Experience in the Field is Vital to the NFPA Code Revision Process
by Chad E. Beebe, AIA, SASHE, CFPS
It’s the bottom of the ninth, ASHE is down by a run, two outs, bases are loaded . . . Although hitting a single may score two runs and win the game, hitting a home run will seal the deal. The ASHE advocacy team has found itself in all sorts of close call situations like this, but the most recent was our experience in Boston at the NFPA Technical Association Meeting, when NFPA 99 and NFPA 101 were up for final consideration in their current revision cycle. Members from various ASHE regions attended the session June 14 and 15, and we won approval for most of the issues we brought before the NFPA membership. On the whole, we feel we were successful at participating in a process that has yielded two great documents.
One benefit of the NFPA code process is that the documents are modified using an open, consensus-based process. However, the process depends not only on the proposals and comments submitted by users of the documents, but on membership representation at the final meeting. The significance of an ASHE presence at the final meeting in a code revision cycle is brought home by how close the votes on many important issues were at the June NFPA Technical Meeting finalizing the content of NFPA 99 and NFPA 101.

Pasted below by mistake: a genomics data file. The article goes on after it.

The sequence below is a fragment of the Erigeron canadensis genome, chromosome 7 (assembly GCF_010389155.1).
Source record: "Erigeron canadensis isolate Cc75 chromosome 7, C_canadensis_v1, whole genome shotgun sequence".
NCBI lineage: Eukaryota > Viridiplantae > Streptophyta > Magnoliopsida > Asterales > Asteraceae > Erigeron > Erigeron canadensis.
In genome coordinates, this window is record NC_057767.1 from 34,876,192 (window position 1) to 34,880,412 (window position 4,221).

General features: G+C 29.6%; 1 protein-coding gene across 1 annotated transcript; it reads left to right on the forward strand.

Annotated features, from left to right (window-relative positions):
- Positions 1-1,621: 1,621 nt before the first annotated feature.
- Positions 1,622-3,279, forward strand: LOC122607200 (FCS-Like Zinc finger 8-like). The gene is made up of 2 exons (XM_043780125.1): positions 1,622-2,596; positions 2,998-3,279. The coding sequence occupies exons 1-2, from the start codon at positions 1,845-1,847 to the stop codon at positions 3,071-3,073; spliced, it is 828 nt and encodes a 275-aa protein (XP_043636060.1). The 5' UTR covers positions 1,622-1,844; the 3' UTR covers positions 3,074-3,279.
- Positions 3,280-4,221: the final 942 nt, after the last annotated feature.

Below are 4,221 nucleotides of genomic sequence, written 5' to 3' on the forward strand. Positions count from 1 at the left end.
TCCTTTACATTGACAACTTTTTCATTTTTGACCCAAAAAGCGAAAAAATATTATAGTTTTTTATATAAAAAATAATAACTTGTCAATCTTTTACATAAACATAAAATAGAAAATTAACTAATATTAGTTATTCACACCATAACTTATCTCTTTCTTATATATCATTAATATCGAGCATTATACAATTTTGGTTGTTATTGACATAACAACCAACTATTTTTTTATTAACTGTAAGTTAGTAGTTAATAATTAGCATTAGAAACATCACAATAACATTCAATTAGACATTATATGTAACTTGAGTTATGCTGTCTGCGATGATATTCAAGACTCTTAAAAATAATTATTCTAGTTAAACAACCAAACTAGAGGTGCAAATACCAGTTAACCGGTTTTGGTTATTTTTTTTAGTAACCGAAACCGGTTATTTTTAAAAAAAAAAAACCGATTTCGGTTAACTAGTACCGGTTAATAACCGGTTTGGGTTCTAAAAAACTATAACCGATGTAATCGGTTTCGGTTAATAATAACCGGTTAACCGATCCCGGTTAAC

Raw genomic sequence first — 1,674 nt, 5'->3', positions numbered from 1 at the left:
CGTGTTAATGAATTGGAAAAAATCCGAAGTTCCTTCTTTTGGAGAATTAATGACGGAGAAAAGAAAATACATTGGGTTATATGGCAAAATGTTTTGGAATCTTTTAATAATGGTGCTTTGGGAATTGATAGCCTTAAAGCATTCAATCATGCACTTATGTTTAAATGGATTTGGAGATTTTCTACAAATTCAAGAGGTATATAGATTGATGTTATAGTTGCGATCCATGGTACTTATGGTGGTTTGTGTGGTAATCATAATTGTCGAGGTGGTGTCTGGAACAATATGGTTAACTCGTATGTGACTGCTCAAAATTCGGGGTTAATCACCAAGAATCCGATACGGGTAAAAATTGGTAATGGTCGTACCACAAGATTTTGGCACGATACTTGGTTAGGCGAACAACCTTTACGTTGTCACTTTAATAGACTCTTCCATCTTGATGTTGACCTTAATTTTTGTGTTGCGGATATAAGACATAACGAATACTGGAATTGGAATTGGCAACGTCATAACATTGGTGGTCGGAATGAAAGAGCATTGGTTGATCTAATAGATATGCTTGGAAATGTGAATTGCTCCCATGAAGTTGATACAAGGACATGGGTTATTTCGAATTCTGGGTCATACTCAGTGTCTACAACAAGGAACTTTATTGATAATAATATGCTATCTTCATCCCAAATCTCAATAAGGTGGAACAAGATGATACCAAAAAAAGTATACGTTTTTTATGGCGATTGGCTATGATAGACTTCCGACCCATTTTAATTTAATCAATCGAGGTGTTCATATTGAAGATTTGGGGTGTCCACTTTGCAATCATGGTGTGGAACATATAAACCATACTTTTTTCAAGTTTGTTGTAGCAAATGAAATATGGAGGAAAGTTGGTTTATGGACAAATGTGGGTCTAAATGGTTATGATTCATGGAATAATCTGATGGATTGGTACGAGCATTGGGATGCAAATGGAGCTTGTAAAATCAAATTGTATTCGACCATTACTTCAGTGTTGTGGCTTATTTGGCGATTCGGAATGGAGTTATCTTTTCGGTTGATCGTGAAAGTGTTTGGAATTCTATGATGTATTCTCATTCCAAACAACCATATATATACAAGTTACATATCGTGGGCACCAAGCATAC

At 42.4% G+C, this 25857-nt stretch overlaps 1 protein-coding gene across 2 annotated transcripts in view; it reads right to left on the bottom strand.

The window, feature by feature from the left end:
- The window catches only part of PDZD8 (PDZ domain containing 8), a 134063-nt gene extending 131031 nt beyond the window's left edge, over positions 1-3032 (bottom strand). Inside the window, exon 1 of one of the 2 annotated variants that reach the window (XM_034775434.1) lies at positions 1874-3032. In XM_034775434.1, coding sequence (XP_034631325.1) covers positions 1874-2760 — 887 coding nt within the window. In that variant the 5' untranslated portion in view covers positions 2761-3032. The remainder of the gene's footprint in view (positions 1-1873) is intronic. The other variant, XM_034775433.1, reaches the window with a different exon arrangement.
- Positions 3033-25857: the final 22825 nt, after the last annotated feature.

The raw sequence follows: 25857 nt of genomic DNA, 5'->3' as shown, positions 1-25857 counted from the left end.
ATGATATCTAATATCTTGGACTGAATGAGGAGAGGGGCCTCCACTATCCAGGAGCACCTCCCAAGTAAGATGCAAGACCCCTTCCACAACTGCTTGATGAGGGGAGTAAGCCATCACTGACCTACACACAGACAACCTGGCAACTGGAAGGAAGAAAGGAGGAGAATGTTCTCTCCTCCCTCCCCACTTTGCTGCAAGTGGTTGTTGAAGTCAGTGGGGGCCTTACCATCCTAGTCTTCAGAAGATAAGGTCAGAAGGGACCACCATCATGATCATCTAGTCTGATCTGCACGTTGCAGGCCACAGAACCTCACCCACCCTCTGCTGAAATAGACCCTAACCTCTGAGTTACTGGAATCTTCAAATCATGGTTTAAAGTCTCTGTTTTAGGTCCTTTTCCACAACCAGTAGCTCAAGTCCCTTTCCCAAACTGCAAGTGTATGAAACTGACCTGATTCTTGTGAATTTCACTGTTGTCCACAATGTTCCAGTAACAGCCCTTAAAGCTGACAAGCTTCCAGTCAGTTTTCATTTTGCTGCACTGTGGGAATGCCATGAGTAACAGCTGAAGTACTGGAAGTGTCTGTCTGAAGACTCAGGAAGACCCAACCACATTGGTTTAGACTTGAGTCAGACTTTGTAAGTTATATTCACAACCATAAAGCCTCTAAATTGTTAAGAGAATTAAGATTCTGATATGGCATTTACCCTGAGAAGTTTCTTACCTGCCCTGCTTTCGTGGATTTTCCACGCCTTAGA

Why should you be interested in the details of the NFPA code reform process? Because the final code language that is approved could have serious financial consequences for your facility.
While there are many advantages to the NFPA process, there are some disadvantages. To be eligible for American National Standards Institute (ANSI) accreditation, the NFPA process must be open to input from all points of view. Anyone who has a direct and material interest in a document has the right to participate. In an environment filled special interest groups with deep pockets, it is imperative that the ASHE members attend these meetings in numbers comparable to those who may have the ability to financially gain from decisions made at the meetings. At the meeting in June, those in attendance influenced decisions that could cost health care facilities hundreds of thousands of dollars on several fronts.
The reality is that ASHE needs hundreds more people to get involved in the NFPA process, many on the front end—during the proposal and comment process—and many more at the end of the process— at the technical association meeting. The cost for attending the meeting is nominal compared to the cost of the outcome. For example, an investment of $2,000 to $5,000 to send one or two people to the June 2011 meeting could have saved your facility about $10,000 to $20,000 per operating room. It’s easy to think “someone else is representing my interests, I will let them take care of it,” but in reality this is not happening. Testimony about their real-world experiences with the issues from people with firsthand expertise is powerful and can make a difference.
NFPA 99: Health Care Facilities Code and NFPA 101: Life Safety Code® are on a three-year revision cycle. Your next opportunity to participate in final meetings for these documents is June 2014 (exact dates and location TBA). Although we don’t know what the issues will be at that meeting, we highly recommend you begin to get involved in the process now. If you’re not a member of NFPA, join today. Pencil in the second week of June 2014 on your calendar, and watch the ASHE Insider for news and opportunities to get involved in the process.